Finlay Scott also noted the difficulties in obtaining PII for professionals such as independent midwives and made the following recommendation 'In relation to groups for whom the market does not provide affordable insurance or indemnity, the four health departments should consider whether it is necessary to enable the continued availability of the services provided by those groups; and, if so, the health departments should seek to facilitate a solution.'2
In 2011 The Flaxman report,3 commissioned by the RCM and NMC to see what solution there might be, concluded that the insurance industry regards insuring lone independent midwives and those operating outside of the NHS as very risky; and that independent midwives should form a suitable organisation that might then be considered by the insurers to be insurable.
Whilst a suitable organisation has been largely interpreted as an employment model, this isn't what Flaxman categorically stated, but it appears that as employees PII becomes easier to obtain, as indemnity sits with the employer, not the individual midwife, as Finlay Scott noted in his review. A suitable organisation might also be a not for profit social enterprise scheme, but either way, there would need to be acceptable governance and supervision in place, as well as regulation from the Care Quality Commission.
As it stands, in May 2012, no solution has been found that permits women to choose care from an independent midwife of her choice, in the way she now can, after October 2013. On the Wirral a private company 'One to One' has contracted into the NHS to provide care for women for the whole of their maternity care. The information as to how they have been able to indemnify themselves is not forthcoming.4
Some members of IM-UK are also developing a separate scheme, 'Neighbourhood Midwives'5 which hopes initially to offer care to 'low risk' women. The selection of this initial target group of women is driven by the new NHS tariff system which produces a clawback of fees if women have to be transferred back to the NHS for care. This new tariff system is likely to be very disadvantageous to any group looking after a booked low risk woman, who then develops complications and becomes high risk. Nevertheless Neighbourhood Midwives hope to eventually be able to offer care to a broader group of women, but the economic viability is as yet untested. What is the potential effect of such changes? The knock on effect for the skilled and experienced midwives of only caring for 'low risk' women, is that midwifery skills such as those employed in vaginal breech birth, will, overtime, be lost to midwives. Diminishing midwifery knowledge is both soul destroying to those knowledgeable midwives practising complex midwifery skills, and is yet another resounding nail in the coffin of women's choice and the longevity of midwifery skills.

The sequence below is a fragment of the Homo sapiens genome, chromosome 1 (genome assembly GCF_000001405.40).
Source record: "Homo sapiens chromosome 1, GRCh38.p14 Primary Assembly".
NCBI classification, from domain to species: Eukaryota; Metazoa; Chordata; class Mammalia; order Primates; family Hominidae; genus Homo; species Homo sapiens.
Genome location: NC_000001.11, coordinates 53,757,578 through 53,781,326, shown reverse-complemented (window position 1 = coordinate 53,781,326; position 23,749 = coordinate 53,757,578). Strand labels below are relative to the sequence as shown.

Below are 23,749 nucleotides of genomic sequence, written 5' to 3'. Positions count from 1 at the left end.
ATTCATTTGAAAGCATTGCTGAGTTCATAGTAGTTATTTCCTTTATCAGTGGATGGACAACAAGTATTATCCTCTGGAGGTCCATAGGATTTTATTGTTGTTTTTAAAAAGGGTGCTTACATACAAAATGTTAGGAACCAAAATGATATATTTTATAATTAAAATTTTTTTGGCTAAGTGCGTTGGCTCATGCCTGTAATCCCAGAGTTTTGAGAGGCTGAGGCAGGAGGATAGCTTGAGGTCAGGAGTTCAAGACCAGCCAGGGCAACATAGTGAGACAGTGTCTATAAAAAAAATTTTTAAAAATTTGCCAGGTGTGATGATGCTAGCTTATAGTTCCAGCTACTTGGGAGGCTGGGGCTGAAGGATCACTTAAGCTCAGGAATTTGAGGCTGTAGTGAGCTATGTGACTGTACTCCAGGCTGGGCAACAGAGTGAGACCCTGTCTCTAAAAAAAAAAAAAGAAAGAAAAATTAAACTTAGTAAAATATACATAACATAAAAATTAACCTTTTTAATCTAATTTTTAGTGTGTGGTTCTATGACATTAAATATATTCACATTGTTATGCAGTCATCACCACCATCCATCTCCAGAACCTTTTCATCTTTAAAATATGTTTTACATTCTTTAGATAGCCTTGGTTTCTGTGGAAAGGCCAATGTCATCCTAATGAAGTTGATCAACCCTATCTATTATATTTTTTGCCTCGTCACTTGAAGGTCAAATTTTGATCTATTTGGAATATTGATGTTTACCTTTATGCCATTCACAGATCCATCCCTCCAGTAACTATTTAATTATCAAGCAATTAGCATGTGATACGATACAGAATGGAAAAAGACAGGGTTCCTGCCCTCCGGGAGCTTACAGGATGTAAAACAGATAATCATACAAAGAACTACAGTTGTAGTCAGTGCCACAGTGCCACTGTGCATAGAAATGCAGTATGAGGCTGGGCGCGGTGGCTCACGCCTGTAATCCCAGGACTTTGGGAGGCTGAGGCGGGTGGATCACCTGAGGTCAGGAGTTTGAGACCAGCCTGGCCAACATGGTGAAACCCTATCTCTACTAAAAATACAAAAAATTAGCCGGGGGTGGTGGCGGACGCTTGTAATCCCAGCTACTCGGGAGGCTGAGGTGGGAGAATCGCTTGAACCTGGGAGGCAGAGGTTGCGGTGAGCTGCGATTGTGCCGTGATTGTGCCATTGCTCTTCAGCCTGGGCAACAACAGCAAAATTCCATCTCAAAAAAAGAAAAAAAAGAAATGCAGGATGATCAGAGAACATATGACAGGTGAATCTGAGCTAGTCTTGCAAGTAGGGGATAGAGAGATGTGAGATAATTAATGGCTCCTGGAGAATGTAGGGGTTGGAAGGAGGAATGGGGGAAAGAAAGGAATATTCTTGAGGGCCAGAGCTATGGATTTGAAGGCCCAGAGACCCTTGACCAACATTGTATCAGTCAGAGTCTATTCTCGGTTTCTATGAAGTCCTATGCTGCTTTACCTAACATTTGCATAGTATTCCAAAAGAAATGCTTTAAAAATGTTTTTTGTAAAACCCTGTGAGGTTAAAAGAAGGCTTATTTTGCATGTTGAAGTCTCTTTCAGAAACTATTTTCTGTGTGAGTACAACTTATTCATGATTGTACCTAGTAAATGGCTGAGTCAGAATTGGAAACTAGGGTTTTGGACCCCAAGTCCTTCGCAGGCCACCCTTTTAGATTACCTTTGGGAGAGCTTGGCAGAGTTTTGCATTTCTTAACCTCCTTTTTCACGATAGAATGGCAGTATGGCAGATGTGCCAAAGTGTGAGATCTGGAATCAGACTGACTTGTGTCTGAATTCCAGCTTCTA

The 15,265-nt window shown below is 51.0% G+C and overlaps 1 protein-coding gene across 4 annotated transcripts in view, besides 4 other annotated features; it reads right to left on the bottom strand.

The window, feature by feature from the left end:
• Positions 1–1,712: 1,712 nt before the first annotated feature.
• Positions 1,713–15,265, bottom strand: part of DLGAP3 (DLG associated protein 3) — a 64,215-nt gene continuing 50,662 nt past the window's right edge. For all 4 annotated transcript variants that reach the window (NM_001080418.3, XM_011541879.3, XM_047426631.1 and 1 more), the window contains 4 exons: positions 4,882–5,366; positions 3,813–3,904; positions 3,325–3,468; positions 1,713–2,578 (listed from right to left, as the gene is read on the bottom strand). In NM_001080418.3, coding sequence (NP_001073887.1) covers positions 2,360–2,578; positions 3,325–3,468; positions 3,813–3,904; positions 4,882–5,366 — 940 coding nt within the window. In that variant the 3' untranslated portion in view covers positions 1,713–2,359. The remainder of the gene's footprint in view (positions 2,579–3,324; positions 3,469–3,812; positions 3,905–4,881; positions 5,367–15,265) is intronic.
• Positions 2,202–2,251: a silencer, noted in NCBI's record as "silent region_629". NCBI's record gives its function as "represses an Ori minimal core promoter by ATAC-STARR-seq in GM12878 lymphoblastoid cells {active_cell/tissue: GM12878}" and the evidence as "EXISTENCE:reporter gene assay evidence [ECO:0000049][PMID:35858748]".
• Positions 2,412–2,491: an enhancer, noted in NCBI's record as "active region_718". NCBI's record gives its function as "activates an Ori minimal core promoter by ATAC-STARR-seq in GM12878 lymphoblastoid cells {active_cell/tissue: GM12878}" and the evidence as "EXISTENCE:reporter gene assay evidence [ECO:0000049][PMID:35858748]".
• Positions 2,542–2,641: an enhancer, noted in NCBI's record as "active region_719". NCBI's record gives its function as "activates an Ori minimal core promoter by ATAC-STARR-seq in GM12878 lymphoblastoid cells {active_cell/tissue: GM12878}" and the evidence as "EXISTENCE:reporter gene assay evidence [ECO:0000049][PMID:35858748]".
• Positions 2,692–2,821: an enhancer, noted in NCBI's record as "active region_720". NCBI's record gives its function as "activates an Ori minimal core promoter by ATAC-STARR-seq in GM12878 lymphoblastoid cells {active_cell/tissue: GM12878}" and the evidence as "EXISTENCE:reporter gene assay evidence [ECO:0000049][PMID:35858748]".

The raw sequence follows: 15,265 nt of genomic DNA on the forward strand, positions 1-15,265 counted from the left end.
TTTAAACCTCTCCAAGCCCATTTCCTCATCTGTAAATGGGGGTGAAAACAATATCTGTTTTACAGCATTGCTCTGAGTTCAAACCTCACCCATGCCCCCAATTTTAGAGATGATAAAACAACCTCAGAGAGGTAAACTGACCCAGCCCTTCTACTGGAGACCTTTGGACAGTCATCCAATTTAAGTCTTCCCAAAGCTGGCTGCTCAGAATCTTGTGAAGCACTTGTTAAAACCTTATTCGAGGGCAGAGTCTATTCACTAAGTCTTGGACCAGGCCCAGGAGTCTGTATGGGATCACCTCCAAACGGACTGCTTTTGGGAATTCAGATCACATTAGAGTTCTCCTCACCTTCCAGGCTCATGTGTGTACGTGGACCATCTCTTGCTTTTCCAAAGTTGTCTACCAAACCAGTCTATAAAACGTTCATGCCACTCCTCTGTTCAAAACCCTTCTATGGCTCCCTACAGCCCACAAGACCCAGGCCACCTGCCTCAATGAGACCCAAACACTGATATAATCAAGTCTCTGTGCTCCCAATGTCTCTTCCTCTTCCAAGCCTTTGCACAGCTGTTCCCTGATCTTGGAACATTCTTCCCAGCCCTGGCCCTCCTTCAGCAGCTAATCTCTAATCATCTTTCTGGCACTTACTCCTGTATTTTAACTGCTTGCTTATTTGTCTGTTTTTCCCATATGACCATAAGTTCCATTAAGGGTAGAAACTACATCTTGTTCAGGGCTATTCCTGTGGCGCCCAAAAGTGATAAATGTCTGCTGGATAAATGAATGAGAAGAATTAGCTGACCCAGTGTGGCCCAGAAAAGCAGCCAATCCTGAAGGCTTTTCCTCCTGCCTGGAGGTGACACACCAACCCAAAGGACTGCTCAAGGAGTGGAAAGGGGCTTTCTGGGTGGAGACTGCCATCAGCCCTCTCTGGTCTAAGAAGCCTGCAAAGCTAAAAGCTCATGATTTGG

Ironically, as the mainstay of the client group traditionally booked by independent midwives is being changed by the demands of PII and a tariff system for maternity services, within the NHS itself, there is now evidence of care being targeted specifically at those women who previously would have turned to the independent sector for care.6 This is not, however, available to all women as local services organise their provision of care differently to one another. There is a very clear outcome of the PII issue. Despite endless rhetoric about choices in childbirth, women will soon have the choice of midwifery carer removed. The Government, largely composed of men, who will never understand what is to birth a child, continue to dictate to women how they should experience childbirth. Whilst childbirth rights are very much a global issue, this, today, is our national tragedy.
Helen Dresner Barnes
Helen is caseload midwife, facilitating choice for women in both the independent sector and the NHS